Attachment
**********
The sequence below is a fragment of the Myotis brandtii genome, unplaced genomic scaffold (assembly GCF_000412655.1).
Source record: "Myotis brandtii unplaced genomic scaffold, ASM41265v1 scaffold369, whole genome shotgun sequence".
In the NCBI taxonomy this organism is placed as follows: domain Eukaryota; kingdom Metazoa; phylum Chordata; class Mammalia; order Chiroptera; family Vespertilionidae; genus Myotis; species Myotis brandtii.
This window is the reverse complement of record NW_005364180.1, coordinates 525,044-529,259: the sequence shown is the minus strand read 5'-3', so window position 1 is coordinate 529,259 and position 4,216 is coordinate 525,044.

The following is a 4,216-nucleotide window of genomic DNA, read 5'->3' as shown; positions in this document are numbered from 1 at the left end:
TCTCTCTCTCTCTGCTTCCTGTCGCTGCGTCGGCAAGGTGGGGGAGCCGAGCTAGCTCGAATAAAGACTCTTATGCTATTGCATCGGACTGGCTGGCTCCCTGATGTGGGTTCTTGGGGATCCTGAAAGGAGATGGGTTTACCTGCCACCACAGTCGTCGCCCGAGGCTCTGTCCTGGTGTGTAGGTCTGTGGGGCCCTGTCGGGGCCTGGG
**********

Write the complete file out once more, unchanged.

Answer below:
The sequence below is a fragment of the Myotis brandtii genome, unplaced genomic scaffold (assembly GCF_000412655.1).
Source record: "Myotis brandtii unplaced genomic scaffold, ASM41265v1 scaffold369, whole genome shotgun sequence".
In the NCBI taxonomy this organism is placed as follows: domain Eukaryota; kingdom Metazoa; phylum Chordata; class Mammalia; order Chiroptera; family Vespertilionidae; genus Myotis; species Myotis brandtii.
This window is the reverse complement of record NW_005364180.1, coordinates 525,044-529,259: the sequence shown is the minus strand read 5'-3', so window position 1 is coordinate 529,259 and position 4,216 is coordinate 525,044.

The following is a 4,216-nucleotide window of genomic DNA, read 5'->3' as shown; positions in this document are numbered from 1 at the left end:
TCTCTCTCTCTCTGCTTCCTGTCGCTGCGTCGGCAAGGTGGGGGAGCCGAGCTAGCTCGAATAAAGACTCTTATGCTATTGCATCGGACTGGCTGGCTCCCTGATGTGGGTTCTTGGGGATCCTGAAAGGAGATGGGTTTACCTGCCACCACAGTCGTCGCCCGAGGCTCTGTCCTGGTGTGTAGGTCTGTGGGGCCCTGTCGGGGCCTGGG